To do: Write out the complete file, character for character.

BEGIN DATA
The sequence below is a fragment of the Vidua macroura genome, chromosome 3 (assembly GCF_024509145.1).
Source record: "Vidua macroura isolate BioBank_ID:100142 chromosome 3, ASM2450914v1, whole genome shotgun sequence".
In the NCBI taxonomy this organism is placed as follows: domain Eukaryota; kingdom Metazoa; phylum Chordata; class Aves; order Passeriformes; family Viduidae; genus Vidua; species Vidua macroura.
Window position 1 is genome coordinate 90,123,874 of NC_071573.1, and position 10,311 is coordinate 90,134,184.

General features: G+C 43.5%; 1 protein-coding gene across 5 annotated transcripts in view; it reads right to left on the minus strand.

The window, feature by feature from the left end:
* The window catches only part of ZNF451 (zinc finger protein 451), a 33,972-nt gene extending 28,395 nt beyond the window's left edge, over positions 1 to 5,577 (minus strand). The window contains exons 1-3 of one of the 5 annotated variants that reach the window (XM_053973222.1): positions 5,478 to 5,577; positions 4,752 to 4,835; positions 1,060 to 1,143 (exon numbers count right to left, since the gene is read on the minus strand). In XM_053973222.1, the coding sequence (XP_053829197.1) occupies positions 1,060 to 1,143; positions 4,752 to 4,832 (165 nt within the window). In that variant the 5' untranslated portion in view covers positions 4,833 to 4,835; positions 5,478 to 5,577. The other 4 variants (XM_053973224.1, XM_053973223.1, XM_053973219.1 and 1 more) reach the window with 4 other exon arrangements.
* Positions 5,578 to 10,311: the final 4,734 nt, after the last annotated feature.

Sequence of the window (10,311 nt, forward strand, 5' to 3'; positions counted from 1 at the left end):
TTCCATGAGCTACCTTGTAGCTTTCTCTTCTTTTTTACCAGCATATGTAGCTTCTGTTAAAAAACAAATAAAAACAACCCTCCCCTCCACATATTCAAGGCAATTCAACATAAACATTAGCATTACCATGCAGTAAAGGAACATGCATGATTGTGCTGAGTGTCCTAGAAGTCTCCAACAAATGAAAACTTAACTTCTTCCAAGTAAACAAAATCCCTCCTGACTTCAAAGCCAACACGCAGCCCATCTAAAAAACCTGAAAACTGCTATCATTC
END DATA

The sequence below is a fragment of the Vidua macroura genome, chromosome 3 (assembly GCF_024509145.1).
Source record: "Vidua macroura isolate BioBank_ID:100142 chromosome 3, ASM2450914v1, whole genome shotgun sequence".
In the NCBI taxonomy this organism is placed as follows: domain Eukaryota; kingdom Metazoa; phylum Chordata; class Aves; order Passeriformes; family Viduidae; genus Vidua; species Vidua macroura.
Window position 1 is genome coordinate 90,123,874 of NC_071573.1, and position 10,311 is coordinate 90,134,184.

General features: G+C 43.5%; 1 protein-coding gene across 5 annotated transcripts in view; it reads right to left on the minus strand.

The window, feature by feature from the left end:
* The window catches only part of ZNF451 (zinc finger protein 451), a 33,972-nt gene extending 28,395 nt beyond the window's left edge, over positions 1 to 5,577 (minus strand). The window contains exons 1-3 of one of the 5 annotated variants that reach the window (XM_053973222.1): positions 5,478 to 5,577; positions 4,752 to 4,835; positions 1,060 to 1,143 (exon numbers count right to left, since the gene is read on the minus strand). In XM_053973222.1, the coding sequence (XP_053829197.1) occupies positions 1,060 to 1,143; positions 4,752 to 4,832 (165 nt within the window). In that variant the 5' untranslated portion in view covers positions 4,833 to 4,835; positions 5,478 to 5,577. The other 4 variants (XM_053973224.1, XM_053973223.1, XM_053973219.1 and 1 more) reach the window with 4 other exon arrangements.
* Positions 5,578 to 10,311: the final 4,734 nt, after the last annotated feature.

Sequence of the window (10,311 nt, forward strand, 5' to 3'; positions counted from 1 at the left end):
TTCCATGAGCTACCTTGTAGCTTTCTCTTCTTTTTTACCAGCATATGTAGCTTCTGTTAAAAAACAAATAAAAACAACCCTCCCCTCCACATATTCAAGGCAATTCAACATAAACATTAGCATTACCATGCAGTAAAGGAACATGCATGATTGTGCTGAGTGTCCTAGAAGTCTCCAACAAATGAAAACTTAACTTCTTCCAAGTAAACAAAATCCCTCCTGACTTCAAAGCCAACACGCAGCCCATCTAAAAAACCTGAAAACTGCTATCATTC